They are warm only at the thermostat housing, and the other one close to connection to lower hose. But if I touch both hoses near firewall they are barely warm, probably just from other near by components' temperature.

I removed instrument panel and tried to see if the temperature control cable not broken (it was the case in the past with directional air control) and whether it moving or not the temperature cam. The cable in place and it does move the cam. Although, I did not go further to black box (heater unit).

There is a heater relay (silver cylindrical object) just above fuse box on the passenger side. If that relay goes, could this be the result of this?? Are there any other electrical components related to the heater which could do this?? I think, I smelled something burning, but, then again, it could be coincidence.

Generally speaking, the car still runs quite well on highway, 30 to 31 mpg, but once you get in stop and go mode getting sluggish. But even in this mode 24 to 26 mpg. It does like oil, at about 220,000 or 230,000 miles it started to burn about one quart every 800 miles or so. Should not be that bad considering all these miles. This is the end of my S H O R T story. Vincent, thank you very much for your time and help.

  • 1990 Mitsubishi Galant
  • 262,000 miles
  • 2.0 liter SOHC
  • Manual transmission
  • A/C

Best regards,

A. WOW! This is going to turn into a novel very quickly! I can't believe this guy said he made the adjustment because the engine was too quiet. What was he thinking? I guess he doesn't believe in "If it ain't broke, don't fix it".

The Fast idle speed is controlled by the Powertrain Control Module (PCM) through the Idle Speed Control Servo (ISCS). Under normal conditions those two screws never need adjustment. In fact they are painted to alert technicians that it is not a normal adjustment.

Since both of these screws have been tampered with, they will have to be adjusted properly. Here is the procedure for adjusting both screws properly:

Base Idle Speed:

  1. Confirm initial inspection conditions:

    1. Engine coolant temperature is 185 to 205°F.
    2. Lights, cooling fan and all accessories are OFF.
    3. Transaxle is in neutral or park.
    4. Steering wheel is in straight-ahead position, (on vehicles with power steering).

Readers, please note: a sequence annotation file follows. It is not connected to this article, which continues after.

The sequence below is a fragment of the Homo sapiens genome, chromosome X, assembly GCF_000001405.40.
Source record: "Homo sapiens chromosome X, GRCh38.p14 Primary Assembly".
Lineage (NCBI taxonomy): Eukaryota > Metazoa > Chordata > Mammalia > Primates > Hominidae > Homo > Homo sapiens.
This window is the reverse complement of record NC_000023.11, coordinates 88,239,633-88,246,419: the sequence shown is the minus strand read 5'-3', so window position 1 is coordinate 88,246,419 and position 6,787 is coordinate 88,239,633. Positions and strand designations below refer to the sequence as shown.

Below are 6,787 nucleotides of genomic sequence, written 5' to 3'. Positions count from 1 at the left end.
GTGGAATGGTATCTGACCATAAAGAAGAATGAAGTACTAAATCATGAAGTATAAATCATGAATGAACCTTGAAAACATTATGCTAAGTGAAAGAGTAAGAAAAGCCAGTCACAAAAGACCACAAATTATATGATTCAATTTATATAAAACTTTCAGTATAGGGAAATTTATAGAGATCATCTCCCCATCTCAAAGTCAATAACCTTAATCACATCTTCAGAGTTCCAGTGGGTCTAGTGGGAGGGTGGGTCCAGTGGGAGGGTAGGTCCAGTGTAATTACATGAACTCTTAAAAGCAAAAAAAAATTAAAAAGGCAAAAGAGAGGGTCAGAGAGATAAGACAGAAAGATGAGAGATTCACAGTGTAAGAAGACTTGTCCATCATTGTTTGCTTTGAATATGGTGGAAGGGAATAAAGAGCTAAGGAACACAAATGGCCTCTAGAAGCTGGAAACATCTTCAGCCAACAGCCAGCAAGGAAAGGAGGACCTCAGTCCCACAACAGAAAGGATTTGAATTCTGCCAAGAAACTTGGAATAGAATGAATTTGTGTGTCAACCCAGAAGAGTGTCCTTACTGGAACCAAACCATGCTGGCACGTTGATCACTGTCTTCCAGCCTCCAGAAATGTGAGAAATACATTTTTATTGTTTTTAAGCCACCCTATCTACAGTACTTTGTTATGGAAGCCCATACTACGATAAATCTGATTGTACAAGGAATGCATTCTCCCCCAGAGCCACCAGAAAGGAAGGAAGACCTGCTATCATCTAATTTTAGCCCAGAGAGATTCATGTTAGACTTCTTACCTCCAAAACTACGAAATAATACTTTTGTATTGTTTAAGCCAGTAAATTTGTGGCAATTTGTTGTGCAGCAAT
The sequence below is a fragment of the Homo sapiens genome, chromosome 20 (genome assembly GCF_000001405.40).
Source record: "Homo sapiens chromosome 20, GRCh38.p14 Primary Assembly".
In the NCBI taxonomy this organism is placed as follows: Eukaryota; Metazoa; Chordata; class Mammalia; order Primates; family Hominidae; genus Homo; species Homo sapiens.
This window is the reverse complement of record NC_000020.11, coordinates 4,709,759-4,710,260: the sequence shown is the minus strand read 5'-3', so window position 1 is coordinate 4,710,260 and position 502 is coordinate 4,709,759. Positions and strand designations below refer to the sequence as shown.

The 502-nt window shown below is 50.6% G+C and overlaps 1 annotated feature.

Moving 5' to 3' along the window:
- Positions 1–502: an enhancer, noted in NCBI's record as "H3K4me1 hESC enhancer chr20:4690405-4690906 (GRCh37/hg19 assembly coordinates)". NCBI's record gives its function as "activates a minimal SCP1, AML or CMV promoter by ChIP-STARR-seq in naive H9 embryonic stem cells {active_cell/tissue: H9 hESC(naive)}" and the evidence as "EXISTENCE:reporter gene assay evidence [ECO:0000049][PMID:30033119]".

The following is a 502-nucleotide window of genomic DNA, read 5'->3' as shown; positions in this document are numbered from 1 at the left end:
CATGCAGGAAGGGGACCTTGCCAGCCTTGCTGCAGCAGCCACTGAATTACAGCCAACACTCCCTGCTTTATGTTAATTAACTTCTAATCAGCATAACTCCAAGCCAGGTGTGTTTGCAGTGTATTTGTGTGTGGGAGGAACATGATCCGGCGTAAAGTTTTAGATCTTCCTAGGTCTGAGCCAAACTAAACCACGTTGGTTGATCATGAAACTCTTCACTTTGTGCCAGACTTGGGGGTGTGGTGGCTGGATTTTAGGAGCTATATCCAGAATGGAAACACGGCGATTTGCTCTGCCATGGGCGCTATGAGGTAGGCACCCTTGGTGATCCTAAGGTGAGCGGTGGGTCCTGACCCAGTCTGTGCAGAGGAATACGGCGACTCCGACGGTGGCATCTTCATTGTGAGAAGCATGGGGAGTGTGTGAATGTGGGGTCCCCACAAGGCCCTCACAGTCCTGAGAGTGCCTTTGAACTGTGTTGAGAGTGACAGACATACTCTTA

2. Check the ignition timing and adjust, if necessary. (Refer to procedure)
  3. Connect a tachometer to the engine speed detection connector, Fig. 54 . Do not unplug the connector.
  4. Start the engine and idle for two minutes.
  5. Check the engine idle speed. If it is NOT within specifications, check the idle speed control system. Curb Idle Speed: 750 ±100 RPM
  6. Stop engine and disconnect tachometer. (Leave tachometer connected, if further adjustments are required).


  1. Loosen the accelerator cable, so a slight amount of slack is present.
  2. Connect a tachometer to the engine speed detection connector.
  3. Turn the ignition switch ON, but DO NOT start the engine.
  4. Wait at least 15 seconds and check the idle speed control plunger position. The plunger should extend to a fast idle position, then retract after 15 seconds. This is the initial position.
  5. Turn the ignition switch OFF and disconnect the electrical connector for the idle speed control servo. This will lock the idle speed control plunger at the initial position. Fig. 55
  6. Loosen the fixed speed adjusting screw (SAS) fully.
  7. Start the engine and check that the idle speed is within specifications. Basic Idle Speed: 750 ±50 RPM
  8. If idle speed is not as specified, adjust the idle speed control adjusting screw with a hexagon wrench. Fig. 56
  9. Turn the fixed SAS in until the engine speed rises slightly.
  10. Back-off the SAS to the "touch point", where the engine speed ceases to decrease.
  11. Back-off the SAS an additional half turn from the "touch point".
  12. Stop the engine. Readjust the accelerator cable.
  13. Reconnect the electrical connector for the idle speed control servo and remove the voltmeter from the engine.
  14. With the ignition switch OFF, disconnect the negative battery terminal for at least 15 seconds. This will clear any diagnostic codes that may have occurred during testing.
  15. Reconnect the battery, start the engine and check that the engine is operating in the normal idle range.


As for your heating problem, If both heater hoses are cool, relatively speaking, there is no flow going to and from the heater core. In your vehicle there is no heater control valve. Temperature is determined by how much or how little heat is vented into the cabin by the blend door.

But since there is no flow through the heater core, we can eliminate anything inside the vehicle as the problem. SInce the only thing that would prevent the flow of coolant through the heater core is a clogged heater core, that's a pretty good bet that is the case. Under normal conditions, with the heater on full hot, the inlet heater hose should be at normal engine operating temperature and the outlet heater hose should be significantly cooler.

Additional Information provided courtesy of ALLDATA

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© 2003 Vincent T. Ciulla